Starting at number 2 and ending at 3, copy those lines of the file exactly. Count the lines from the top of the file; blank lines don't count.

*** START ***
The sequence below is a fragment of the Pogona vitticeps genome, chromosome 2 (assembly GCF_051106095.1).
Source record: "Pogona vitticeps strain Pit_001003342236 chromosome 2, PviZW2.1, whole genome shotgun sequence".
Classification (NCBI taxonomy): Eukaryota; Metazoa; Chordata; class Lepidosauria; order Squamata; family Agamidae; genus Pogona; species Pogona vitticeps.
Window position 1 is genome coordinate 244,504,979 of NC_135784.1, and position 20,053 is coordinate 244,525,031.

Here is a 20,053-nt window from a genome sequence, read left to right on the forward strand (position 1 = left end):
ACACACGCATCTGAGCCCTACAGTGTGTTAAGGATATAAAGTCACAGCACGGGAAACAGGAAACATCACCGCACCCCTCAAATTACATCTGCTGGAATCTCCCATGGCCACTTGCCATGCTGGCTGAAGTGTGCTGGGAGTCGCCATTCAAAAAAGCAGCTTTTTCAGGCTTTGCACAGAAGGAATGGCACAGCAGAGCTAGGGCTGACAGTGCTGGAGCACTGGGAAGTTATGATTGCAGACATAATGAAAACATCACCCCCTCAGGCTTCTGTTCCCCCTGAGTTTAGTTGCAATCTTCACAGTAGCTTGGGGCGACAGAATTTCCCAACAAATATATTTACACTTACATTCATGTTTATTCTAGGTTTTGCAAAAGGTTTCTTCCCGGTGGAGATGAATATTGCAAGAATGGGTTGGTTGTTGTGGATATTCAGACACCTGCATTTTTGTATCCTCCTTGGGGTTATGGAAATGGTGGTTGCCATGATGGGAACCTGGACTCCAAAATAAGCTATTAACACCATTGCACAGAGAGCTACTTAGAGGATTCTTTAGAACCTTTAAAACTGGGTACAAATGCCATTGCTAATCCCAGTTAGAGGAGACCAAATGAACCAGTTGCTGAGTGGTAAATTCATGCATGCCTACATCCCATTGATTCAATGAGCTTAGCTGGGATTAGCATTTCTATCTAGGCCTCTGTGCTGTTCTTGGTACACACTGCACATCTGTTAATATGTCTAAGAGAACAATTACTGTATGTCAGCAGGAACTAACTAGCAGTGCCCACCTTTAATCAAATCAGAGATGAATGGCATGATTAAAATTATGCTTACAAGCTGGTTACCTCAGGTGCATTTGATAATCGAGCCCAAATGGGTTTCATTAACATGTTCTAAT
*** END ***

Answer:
Source record: "Pogona vitticeps strain Pit_001003342236 chromosome 2, PviZW2.1, whole genome shotgun sequence".
Classification (NCBI taxonomy): Eukaryota; Metazoa; Chordata; class Lepidosauria; order Squamata; family Agamidae; genus Pogona; species Pogona vitticeps.